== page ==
Learn more Shop now Shop now Shop now Shop now Shop now Shop now Learn More Shop now Learn more Click Here Shop Kindle Amazon Music Unlimited for Family Shop now Shop now

Customer reviews

4.6 out of 5 stars
204
4.6 out of 5 stars
Format: Paperback|Change
Price:£8.99+ Free shipping with Amazon Prime


There was a problem filtering reviews right now. Please try again later.

on 23 April 2017
Loved this book, the premise is excellent and the story gallops along. Who knew that camels were so good at maths?
0Comment|Was this review helpful to you?YesNoReport abuse
on 16 June 2017
Superb quality of the book,
Yet this book is a bit less enjoyable for me then the others. (Just my opinion)
0Comment|Was this review helpful to you?YesNoReport abuse
VINE VOICEon 21 January 2005
Pyramids (The Book of Going Forth) is Terry Pratchett's 7th Discworld novel, and continues the trend of changing the series from a satire of the fantasy genre into a distorted mirror of our own world. The main inspiration here is quite obviously ancient Egypt, with the returning heir to the throne of Djelibeybi (ouch!) getting involved in a plot which involves the return of ancient gods, a riddling sphinx, mathematical camels, and hundred's of re-animated mummies (though just for a change these aren't the bad guys in this novel), though it also finds time to lampoon the Trojan war and ancient Greek philosophers along the way.
Pyramids is one of Pratchett's better constructed novels, with the story divided into four separate segments of Teppic's journey: first his training at the Assassin's Guild in Ankh-Morpork; then his inheritance of the throne of Djelibeybi; his escape with the beautiful handmaiden Ptraci when the ancient gods reclaim the land; and his final return and saving of his country. The main theme seems to be the danger of a stagnant society trapped in unthinking historical ritual, with the pyramids themselves interestingly acting as time negators by collecting and discharging time in order to preserve the mummies within. The novel also ends with an unexpected twist on Teppic and Ptraci's seemingly predictable romantic relationship, and a nice uroboric ending for the villain, who turns out to have been more a misguided do-gooder than evil.
If there is a slight downside to Pyramids (and the only reason I haven't given it the full 5 stars) it's that it's not particularly funny. While the cover blurb proclaims this as '...the most outrageously funny (Discworld novel) to date' I found the humour to be rather obvious and cheesy, particularly when it came to the bad puns. Nevertheless, Pyramids is still a fine novel - just not a hilarious one, and the fact that this is a completely standalone novel (in fact this is sequentially the first Discworld novel that has not yet been sequelised by the return of it's lead characters) makes this perfect for newcomers as well. Recommended.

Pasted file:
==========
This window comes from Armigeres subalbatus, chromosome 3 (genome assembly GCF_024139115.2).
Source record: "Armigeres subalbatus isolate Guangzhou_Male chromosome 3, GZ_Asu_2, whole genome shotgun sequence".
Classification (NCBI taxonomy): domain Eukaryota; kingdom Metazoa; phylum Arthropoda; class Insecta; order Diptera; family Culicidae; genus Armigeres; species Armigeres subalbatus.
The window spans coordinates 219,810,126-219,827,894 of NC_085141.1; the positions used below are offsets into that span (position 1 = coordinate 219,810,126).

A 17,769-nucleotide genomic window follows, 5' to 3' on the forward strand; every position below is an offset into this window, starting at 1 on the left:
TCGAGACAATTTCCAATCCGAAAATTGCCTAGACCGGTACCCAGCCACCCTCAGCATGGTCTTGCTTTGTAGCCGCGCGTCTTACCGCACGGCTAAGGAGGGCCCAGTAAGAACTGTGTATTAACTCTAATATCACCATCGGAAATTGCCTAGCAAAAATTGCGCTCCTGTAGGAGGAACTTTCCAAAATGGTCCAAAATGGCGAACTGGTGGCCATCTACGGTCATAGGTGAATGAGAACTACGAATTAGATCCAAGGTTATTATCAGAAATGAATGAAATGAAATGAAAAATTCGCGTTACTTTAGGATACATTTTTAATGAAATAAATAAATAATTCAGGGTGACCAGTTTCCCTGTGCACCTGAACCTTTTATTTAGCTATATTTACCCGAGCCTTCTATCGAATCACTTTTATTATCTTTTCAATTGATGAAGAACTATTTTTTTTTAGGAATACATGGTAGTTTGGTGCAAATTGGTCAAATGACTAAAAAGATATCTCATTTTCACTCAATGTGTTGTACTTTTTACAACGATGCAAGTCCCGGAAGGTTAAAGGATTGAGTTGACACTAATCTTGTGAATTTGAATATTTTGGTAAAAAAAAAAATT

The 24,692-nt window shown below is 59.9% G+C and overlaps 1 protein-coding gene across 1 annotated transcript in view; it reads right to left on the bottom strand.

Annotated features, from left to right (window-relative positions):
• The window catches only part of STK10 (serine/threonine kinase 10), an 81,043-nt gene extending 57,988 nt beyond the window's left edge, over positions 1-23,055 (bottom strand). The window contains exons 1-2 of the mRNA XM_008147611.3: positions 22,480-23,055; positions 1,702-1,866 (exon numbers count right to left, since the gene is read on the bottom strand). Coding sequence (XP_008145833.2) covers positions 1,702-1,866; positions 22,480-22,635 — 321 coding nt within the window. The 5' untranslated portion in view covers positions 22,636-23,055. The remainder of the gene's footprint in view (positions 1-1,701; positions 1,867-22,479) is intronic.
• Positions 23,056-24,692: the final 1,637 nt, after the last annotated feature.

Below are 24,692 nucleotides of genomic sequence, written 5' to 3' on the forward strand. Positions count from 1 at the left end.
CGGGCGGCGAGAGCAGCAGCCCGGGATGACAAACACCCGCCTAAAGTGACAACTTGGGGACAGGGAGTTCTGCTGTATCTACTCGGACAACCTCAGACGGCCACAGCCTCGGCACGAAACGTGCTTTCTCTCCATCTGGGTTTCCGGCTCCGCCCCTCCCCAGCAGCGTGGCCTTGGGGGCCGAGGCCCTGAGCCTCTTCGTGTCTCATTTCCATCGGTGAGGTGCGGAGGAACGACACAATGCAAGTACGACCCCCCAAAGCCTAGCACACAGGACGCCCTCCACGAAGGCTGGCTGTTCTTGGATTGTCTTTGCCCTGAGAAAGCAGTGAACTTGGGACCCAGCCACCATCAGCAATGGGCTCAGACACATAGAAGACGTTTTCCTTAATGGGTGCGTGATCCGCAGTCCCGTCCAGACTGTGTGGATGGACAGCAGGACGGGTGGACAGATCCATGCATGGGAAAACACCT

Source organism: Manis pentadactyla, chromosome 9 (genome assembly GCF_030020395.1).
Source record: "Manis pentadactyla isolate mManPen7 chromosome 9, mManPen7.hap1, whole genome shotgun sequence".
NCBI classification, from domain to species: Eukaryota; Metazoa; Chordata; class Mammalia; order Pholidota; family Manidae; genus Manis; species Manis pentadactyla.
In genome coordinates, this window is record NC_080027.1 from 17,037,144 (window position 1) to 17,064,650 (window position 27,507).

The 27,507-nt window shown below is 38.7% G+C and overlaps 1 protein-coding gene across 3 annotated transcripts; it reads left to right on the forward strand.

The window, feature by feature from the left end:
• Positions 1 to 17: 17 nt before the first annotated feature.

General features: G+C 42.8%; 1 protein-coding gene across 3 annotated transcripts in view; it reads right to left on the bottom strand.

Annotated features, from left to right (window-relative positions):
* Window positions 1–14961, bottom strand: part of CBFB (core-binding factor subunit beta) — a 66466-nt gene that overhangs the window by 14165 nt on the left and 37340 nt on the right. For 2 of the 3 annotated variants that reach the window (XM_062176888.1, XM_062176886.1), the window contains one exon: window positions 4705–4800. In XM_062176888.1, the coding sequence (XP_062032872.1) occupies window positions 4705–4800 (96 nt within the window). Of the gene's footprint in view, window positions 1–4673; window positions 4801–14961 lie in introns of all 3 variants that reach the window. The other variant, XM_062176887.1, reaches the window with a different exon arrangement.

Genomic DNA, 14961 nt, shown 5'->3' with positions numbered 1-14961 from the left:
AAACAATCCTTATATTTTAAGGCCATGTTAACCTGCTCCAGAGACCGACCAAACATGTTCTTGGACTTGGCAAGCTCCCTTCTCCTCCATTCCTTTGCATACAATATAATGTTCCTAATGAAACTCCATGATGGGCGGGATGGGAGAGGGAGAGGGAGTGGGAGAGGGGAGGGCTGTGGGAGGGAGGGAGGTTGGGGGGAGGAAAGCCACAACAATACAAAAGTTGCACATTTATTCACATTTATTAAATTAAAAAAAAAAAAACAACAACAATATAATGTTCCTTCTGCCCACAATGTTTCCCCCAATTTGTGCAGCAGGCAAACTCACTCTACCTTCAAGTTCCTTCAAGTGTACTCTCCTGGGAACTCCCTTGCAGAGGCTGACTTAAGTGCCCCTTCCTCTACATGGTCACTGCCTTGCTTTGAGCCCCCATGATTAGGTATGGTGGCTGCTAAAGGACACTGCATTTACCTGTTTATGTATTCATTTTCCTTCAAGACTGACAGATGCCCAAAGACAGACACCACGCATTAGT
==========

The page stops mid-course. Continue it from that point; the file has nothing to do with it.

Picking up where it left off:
0Comment| 16 people found this helpful. Was this review helpful to you?YesNoReport abuse
on 27 January 2015
WHAT CAN I SAY - SO Proud to have picked up a SIGNED copy also with a little Drawing by Sir Pratchett.
Very Very rare. I am DELIGHTED. Managed also to get 2 more signed books with drawings from this great
gentleman. A VERY HAPPY CUSTOMER.
0Comment|Was this review helpful to you?YesNoReport abuse
on 23 August 2017
Really enbjoyed this edition of the Discworld. The story truely bounds along. Patchett at his best,
0Comment|Was this review helpful to you?YesNoReport abuse
on 16 July 2017
Excellent. What else would you expect fromTerey Pratchett
0Comment|Was this review helpful to you?YesNoReport abuse
on 21 August 2017
excellent love his books very funny at times
0Comment|Was this review helpful to you?YesNoReport abuse
on 20 April 2017
Some very funny moments but not my favourite Discworld novel.
0Comment|Was this review helpful to you?YesNoReport abuse
on 7 August 2017
Another brilliant Terry Pratchett book
0Comment|Was this review helpful to you?YesNoReport abuse
on 10 September 2017
Really good.
0Comment|Was this review helpful to you?YesNoReport abuse